Sunday, 12 October 2014

Winding Down a Tad

Got a holiday coming up soon, so I'm reluctant to start on anything new. I've been a bit jaded too of late, having made a fair few bows on the trot. the days shortening is always a bit of a downer until we get used to it. Once we get to bonfire night and have a frost we then know where we stand!
I'm still waiting for the return of the Boo backed Yew which is weighing on my mind as I like to get these things sorted and out of the way.
I needed a lift, so...

I took the Yew backed Yew up the club yesterday, it's new owner was warming up with his laminated bow (from a well known manufacturer of laminated bows) at about 30 yards on the field.
He had a look at the new bow, and we realised he wanted stringer grooves (D'oh!) No prob,' I could take it home and do 'em, (it would only take about 20 minutes) and he could then collect the bow.
I strung it and watched as he flexed it a few times nocked an arrow and...
Yup, it flew a good foot over the top of the boss and he had a big grin on his face. That was all I needed to see.

A few of us went round the 3Ds and he was slowly zoning in to the new faster, flatter trajectory. On one of the longer shots (40-45 yards?) he went back another five paces and said he wanted to try it from there.... thwack, straight in the kill!
I left after 18 targets, taking the bow with me so that I could do the stringer grooves. He stayed on shooting his old bow and then collect the new one on his way home. He usually shoots longbow and horsebow, the Yew bow was a bit of a revelation.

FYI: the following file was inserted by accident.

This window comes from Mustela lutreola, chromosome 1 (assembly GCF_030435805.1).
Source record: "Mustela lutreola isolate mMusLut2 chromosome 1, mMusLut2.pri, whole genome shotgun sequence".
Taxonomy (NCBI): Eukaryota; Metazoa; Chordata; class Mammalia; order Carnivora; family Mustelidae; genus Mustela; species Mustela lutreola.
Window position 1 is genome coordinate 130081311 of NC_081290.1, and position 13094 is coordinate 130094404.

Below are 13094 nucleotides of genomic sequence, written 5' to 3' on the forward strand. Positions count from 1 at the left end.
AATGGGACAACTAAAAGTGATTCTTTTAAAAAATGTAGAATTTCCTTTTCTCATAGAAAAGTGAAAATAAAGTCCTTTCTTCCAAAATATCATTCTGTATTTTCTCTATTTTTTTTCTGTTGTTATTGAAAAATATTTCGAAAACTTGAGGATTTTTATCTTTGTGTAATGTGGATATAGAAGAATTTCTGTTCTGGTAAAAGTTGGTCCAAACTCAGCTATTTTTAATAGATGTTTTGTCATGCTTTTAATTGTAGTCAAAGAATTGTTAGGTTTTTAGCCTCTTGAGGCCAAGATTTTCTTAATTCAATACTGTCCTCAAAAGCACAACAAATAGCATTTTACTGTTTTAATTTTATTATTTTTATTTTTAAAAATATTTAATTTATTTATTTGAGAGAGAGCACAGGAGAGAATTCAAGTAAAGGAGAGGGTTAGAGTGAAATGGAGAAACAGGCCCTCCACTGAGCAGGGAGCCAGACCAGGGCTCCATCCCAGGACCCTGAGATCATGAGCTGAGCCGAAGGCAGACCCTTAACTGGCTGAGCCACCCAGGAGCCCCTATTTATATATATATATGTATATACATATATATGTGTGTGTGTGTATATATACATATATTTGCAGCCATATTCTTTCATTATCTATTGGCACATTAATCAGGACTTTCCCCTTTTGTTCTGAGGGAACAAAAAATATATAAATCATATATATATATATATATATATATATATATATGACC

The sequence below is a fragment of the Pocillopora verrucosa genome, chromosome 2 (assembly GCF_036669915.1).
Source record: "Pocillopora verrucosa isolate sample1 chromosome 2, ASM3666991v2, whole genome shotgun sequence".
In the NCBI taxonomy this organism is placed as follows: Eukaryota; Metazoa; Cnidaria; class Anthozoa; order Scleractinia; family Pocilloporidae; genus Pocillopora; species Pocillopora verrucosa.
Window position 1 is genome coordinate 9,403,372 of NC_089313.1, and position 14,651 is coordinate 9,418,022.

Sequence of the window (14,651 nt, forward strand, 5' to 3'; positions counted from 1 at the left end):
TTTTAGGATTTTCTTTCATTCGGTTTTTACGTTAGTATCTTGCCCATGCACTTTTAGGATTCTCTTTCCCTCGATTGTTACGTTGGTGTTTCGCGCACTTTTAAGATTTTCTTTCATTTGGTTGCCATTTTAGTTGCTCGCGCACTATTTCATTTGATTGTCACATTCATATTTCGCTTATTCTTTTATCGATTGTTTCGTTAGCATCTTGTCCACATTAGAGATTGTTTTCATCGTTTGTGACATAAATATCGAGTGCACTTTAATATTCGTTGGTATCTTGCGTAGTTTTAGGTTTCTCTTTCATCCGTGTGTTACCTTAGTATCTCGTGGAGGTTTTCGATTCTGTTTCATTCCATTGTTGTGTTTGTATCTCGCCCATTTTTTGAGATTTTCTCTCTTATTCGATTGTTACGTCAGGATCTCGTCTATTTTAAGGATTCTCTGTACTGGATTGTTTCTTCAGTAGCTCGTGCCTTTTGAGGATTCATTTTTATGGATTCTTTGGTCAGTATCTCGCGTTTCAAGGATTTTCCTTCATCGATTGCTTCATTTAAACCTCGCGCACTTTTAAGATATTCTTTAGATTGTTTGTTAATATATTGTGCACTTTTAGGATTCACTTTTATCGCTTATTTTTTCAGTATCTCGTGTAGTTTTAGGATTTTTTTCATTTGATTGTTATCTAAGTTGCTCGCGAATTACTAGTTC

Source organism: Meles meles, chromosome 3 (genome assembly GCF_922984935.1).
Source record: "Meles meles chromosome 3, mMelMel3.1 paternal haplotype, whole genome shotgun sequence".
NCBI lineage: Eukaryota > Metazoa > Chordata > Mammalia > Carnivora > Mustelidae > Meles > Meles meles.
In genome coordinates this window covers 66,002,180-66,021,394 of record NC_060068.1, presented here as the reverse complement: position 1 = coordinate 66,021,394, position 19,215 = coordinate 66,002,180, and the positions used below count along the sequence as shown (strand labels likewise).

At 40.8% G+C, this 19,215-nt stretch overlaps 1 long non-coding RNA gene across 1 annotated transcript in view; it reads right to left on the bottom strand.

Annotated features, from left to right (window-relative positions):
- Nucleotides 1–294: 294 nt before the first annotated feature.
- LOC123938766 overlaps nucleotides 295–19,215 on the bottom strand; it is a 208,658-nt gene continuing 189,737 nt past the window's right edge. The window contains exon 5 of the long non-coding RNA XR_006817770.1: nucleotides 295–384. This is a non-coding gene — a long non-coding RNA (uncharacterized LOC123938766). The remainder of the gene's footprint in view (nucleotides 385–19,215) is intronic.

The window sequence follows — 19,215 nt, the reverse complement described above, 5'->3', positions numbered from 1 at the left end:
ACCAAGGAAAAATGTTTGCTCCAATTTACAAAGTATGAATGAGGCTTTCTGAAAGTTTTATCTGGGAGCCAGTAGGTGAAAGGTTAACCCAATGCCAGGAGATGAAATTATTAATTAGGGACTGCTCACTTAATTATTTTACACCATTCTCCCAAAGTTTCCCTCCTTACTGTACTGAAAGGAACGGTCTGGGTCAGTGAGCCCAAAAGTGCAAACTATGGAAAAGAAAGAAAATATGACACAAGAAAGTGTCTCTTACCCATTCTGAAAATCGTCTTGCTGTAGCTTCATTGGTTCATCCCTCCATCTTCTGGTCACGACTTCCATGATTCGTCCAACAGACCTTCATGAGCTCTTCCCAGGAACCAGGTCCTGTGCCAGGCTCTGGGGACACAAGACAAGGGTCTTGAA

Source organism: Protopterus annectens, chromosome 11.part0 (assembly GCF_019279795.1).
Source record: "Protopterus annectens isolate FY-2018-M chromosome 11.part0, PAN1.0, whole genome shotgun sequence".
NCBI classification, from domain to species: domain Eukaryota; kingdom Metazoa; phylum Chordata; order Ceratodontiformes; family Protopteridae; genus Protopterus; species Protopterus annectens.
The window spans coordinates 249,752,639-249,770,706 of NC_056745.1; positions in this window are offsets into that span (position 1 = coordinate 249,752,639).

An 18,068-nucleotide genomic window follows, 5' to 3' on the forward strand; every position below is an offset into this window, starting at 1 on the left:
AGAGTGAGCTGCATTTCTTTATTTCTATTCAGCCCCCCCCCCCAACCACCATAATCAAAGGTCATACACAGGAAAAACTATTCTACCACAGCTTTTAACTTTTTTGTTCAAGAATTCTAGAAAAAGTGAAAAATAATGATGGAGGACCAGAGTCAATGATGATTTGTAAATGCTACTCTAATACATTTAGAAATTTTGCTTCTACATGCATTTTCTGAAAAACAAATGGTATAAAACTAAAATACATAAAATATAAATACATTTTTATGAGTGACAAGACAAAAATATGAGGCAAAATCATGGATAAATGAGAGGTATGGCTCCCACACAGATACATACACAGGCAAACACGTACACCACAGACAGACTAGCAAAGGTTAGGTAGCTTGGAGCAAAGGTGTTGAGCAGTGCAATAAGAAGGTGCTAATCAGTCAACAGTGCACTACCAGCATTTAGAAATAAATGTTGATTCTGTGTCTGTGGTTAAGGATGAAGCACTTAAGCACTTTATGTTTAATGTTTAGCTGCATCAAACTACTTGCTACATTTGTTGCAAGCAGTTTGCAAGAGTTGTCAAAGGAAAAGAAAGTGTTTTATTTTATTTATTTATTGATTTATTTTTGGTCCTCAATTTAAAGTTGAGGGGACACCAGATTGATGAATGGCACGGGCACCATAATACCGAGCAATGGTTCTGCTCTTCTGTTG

I think it's about 5# heavier draw weight than the laminate yet he felt it was smoother and easier to pull. He asked why this was, but I couldn't really give a very good answer. I think it's mostly down to the properties of the Yew, light yet elastic, as the bowyer, I'd love to take a little of the credit too.
I did take some video of him shooting, but the best still from the video makes the bow look awful. The camera is above the centre of the bow and the the slight cant of the bow gives a perspective that makes it look as if the top limb is about twice the length of the lower. I won't post the pic else it will be there on google images.
I've noticed that's one down side of posting pics, the early tiller stages where a bow can look awful appear on google images, and if viewed out of context look like it's a bow made by a novice. Still, hardly the end of the world is it?!

I'm spending the morning having a bit of a clean and sort out in the garage and looking out a stave for the next bow that I've been researching. A Viking style long bow based on the Hedeby bow.
Knowing me, I'll be into it before long... I'm not very good at doing nothing! Sure it's great for 30 minutes, but after that I start looking for something to do!
I've also been looking after my cider and we've picked the pears from our two cordon pear trees. I took the damaged fruit and chopped it up small, stuffed it into a demijohn with some yeasty dregs from a bottle of cider and some left over icing sugar from wedding cake making. I topped it up with warm water and bunged in an airlock. ("bunged in"... see what I did there ? :-) ).
It's started fermenting nicely. No idea how it will turn out, but worst case it will slosh into the cooking!

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